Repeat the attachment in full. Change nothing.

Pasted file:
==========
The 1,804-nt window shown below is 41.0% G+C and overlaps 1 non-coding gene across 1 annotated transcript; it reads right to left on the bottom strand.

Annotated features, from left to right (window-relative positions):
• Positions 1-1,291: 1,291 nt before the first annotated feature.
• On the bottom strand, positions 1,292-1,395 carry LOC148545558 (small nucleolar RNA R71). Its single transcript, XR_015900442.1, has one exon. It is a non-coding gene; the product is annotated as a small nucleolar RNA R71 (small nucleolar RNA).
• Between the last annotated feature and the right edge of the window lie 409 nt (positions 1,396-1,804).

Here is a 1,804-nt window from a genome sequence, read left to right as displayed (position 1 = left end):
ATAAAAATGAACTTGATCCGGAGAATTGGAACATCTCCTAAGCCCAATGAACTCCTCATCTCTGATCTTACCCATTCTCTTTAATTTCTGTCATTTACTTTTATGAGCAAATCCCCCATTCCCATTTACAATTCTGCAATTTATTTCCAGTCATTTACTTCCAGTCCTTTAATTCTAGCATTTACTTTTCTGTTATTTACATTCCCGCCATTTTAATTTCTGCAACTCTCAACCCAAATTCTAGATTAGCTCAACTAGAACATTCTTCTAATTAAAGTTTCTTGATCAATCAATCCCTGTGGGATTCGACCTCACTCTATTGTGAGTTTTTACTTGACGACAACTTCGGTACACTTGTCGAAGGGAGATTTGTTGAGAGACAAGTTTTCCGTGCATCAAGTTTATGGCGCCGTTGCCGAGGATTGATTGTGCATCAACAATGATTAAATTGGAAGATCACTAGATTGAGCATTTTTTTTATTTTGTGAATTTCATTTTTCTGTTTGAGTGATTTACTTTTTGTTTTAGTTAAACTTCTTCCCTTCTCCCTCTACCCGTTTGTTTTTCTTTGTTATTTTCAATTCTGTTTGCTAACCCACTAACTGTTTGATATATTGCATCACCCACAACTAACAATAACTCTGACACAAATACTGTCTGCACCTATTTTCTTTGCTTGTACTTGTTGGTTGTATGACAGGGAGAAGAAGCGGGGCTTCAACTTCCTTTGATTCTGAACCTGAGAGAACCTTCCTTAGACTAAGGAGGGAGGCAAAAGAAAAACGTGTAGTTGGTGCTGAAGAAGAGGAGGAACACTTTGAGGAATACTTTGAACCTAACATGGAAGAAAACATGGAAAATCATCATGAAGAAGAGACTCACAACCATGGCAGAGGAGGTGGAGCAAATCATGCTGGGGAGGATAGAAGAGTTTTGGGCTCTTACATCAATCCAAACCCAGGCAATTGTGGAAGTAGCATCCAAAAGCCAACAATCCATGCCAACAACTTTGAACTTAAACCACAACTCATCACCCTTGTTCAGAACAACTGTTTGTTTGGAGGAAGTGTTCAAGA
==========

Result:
The 1,804-nt window shown below is 41.0% G+C and overlaps 1 non-coding gene across 1 annotated transcript; it reads right to left on the bottom strand.

Annotated features, from left to right (window-relative positions):
• Positions 1-1,291: 1,291 nt before the first annotated feature.
• On the bottom strand, positions 1,292-1,395 carry LOC148545558 (small nucleolar RNA R71). Its single transcript, XR_015900442.1, has one exon. It is a non-coding gene; the product is annotated as a small nucleolar RNA R71 (small nucleolar RNA).
• Between the last annotated feature and the right edge of the window lie 409 nt (positions 1,396-1,804).

Here is a 1,804-nt window from a genome sequence, read left to right as displayed (position 1 = left end):
ATAAAAATGAACTTGATCCGGAGAATTGGAACATCTCCTAAGCCCAATGAACTCCTCATCTCTGATCTTACCCATTCTCTTTAATTTCTGTCATTTACTTTTATGAGCAAATCCCCCATTCCCATTTACAATTCTGCAATTTATTTCCAGTCATTTACTTCCAGTCCTTTAATTCTAGCATTTACTTTTCTGTTATTTACATTCCCGCCATTTTAATTTCTGCAACTCTCAACCCAAATTCTAGATTAGCTCAACTAGAACATTCTTCTAATTAAAGTTTCTTGATCAATCAATCCCTGTGGGATTCGACCTCACTCTATTGTGAGTTTTTACTTGACGACAACTTCGGTACACTTGTCGAAGGGAGATTTGTTGAGAGACAAGTTTTCCGTGCATCAAGTTTATGGCGCCGTTGCCGAGGATTGATTGTGCATCAACAATGATTAAATTGGAAGATCACTAGATTGAGCATTTTTTTTATTTTGTGAATTTCATTTTTCTGTTTGAGTGATTTACTTTTTGTTTTAGTTAAACTTCTTCCCTTCTCCCTCTACCCGTTTGTTTTTCTTTGTTATTTTCAATTCTGTTTGCTAACCCACTAACTGTTTGATATATTGCATCACCCACAACTAACAATAACTCTGACACAAATACTGTCTGCACCTATTTTCTTTGCTTGTACTTGTTGGTTGTATGACAGGGAGAAGAAGCGGGGCTTCAACTTCCTTTGATTCTGAACCTGAGAGAACCTTCCTTAGACTAAGGAGGGAGGCAAAAGAAAAACGTGTAGTTGGTGCTGAAGAAGAGGAGGAACACTTTGAGGAATACTTTGAACCTAACATGGAAGAAAACATGGAAAATCATCATGAAGAAGAGACTCACAACCATGGCAGAGGAGGTGGAGCAAATCATGCTGGGGAGGATAGAAGAGTTTTGGGCTCTTACATCAATCCAAACCCAGGCAATTGTGGAAGTAGCATCCAAAAGCCAACAATCCATGCCAACAACTTTGAACTTAAACCACAACTCATCACCCTTGTTCAGAACAACTGTTTGTTTGGAGGAAGTGTTCAAGA